Our biggest challenge today is being Church in a very changed world, one that does not have the ethnic and social structures that held the church up throughout the 1990s, one in which people live in a culture of choice. Another huge challenge is a healthy self-confidence (which is different from arrogance) that we have much to offer todays’ world which they are not going to get anywhere else. Somewhere in the 1990s I feel Catholics began to feel that we were a closed world shoring ourselves up rather than a missionary disciples with an essential message for today.
Gordon: Please share with our readers and overview of your work in prisons.
Father Frank: Our prison ministry began in 1991 when Fr. Tom Comber began writing prisoners who wanted to correspond with us. He organized this ministry into a network of Catholic Chaplains who would share religious information with their Catholic prisoners. This became distribution to tens of thousands of prisoners—newsletters, bibles, pamphlets, prayer cards and occasional books. We believe this bring a needed hope to prisoners who are so often isolated with their values challenged.
Gordon: Please share with our readers an overview of the books that you have written.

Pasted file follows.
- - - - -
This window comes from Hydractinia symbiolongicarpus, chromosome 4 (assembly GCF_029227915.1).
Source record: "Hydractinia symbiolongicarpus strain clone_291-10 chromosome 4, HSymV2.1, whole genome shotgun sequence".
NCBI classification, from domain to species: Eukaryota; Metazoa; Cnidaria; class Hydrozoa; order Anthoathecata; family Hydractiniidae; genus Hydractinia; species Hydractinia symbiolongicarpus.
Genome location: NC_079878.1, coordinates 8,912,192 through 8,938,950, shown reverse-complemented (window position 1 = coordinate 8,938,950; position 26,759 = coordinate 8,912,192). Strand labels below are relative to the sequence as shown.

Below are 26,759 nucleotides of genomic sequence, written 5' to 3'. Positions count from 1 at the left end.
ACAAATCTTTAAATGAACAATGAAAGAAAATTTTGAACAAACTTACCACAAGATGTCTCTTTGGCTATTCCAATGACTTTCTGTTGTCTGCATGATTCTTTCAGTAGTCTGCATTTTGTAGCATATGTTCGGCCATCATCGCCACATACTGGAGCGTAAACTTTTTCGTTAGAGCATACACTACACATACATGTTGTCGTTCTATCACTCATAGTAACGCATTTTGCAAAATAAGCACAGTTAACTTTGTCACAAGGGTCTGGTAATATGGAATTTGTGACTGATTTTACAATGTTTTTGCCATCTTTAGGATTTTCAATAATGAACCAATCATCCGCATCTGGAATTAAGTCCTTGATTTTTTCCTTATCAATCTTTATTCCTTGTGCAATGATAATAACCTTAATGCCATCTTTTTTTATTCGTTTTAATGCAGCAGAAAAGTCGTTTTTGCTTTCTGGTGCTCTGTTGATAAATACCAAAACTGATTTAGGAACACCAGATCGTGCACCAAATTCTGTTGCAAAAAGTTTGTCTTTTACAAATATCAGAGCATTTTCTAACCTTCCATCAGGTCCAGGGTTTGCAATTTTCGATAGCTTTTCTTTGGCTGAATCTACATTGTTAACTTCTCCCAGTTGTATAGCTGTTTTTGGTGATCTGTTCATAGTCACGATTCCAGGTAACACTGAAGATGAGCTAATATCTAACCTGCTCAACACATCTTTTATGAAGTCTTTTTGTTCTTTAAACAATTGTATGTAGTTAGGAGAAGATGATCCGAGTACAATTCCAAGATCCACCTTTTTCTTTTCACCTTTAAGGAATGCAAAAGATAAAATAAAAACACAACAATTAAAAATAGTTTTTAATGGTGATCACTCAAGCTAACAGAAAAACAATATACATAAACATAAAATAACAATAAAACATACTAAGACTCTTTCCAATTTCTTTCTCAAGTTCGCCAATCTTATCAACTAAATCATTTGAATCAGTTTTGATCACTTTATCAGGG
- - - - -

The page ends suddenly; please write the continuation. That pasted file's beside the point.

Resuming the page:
Father Frank: I have mostly written “popular” books about evangelization and parish life. I wanted to explain the Catholic faith in simpler terms, to show its most attractive qualities, and to create ways in which modern people could see themselves attracted to, and enriched by, our Catholic faith. In the 2000s I began writing about discipleship (“The Seven Commandments of Discipleship”) and developing programs to reach Inactive Catholics (“Awakening Faith” and “The Journey.”) I produced very how-to books on discipleship and evangelization: “Catholic Discipleship” and “Beyond the Pews,” both of which are in Spanish as well. My latest book, “Discipleship for the Future: A Spirituality of the Kingdom”) is different: an invitation to change our Catholic perspective on our faith from looking back to a past that must be corrected to looking forward to a future that Christ sends us to transform by the Holy Spirit. There is no “cross” without “resurrection” and the future of humankind was revealed on Easter Sunday. That is the cue for believers, to continue Christ’s mission of transforming humankind by committing ourselves to shaping, in the Spirit, the Kingdom.
Gordon: What social media platforms do you use and what are some examples of your work?
Father Frank: I have a website: www.fpdesiano.com
I am on Facebook: Frank DeSiano.
Our office has a website: www.pemdc.org where one can find many examples of webinars, video and other media.
Gordon: Thank you for a great interview.